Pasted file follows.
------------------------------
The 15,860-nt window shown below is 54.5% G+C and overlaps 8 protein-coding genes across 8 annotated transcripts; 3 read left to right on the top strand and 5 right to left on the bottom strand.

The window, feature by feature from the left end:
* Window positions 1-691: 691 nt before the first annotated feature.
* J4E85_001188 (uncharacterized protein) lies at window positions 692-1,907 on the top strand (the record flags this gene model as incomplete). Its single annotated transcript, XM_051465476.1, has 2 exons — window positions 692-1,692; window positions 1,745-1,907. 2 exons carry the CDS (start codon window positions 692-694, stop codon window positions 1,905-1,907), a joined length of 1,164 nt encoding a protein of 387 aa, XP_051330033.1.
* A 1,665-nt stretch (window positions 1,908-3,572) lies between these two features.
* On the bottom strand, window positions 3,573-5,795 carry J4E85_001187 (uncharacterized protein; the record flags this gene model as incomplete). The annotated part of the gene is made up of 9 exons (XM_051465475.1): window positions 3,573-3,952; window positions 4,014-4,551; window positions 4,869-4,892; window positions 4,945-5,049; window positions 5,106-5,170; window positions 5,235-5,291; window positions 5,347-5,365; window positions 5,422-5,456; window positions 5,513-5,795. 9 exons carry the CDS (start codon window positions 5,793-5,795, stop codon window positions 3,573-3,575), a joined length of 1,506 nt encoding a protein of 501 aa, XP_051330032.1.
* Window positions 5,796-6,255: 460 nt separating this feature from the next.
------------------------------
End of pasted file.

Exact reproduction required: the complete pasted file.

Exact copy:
The 15,860-nt window shown below is 54.5% G+C and overlaps 8 protein-coding genes across 8 annotated transcripts; 3 read left to right on the top strand and 5 right to left on the bottom strand.

The window, feature by feature from the left end:
* Window positions 1-691: 691 nt before the first annotated feature.
* J4E85_001188 (uncharacterized protein) lies at window positions 692-1,907 on the top strand (the record flags this gene model as incomplete). Its single annotated transcript, XM_051465476.1, has 2 exons — window positions 692-1,692; window positions 1,745-1,907. 2 exons carry the CDS (start codon window positions 692-694, stop codon window positions 1,905-1,907), a joined length of 1,164 nt encoding a protein of 387 aa, XP_051330033.1.
* A 1,665-nt stretch (window positions 1,908-3,572) lies between these two features.
* On the bottom strand, window positions 3,573-5,795 carry J4E85_001187 (uncharacterized protein; the record flags this gene model as incomplete). The annotated part of the gene is made up of 9 exons (XM_051465475.1): window positions 3,573-3,952; window positions 4,014-4,551; window positions 4,869-4,892; window positions 4,945-5,049; window positions 5,106-5,170; window positions 5,235-5,291; window positions 5,347-5,365; window positions 5,422-5,456; window positions 5,513-5,795. 9 exons carry the CDS (start codon window positions 5,793-5,795, stop codon window positions 3,573-3,575), a joined length of 1,506 nt encoding a protein of 501 aa, XP_051330032.1.
* Window positions 5,796-6,255: 460 nt separating this feature from the next.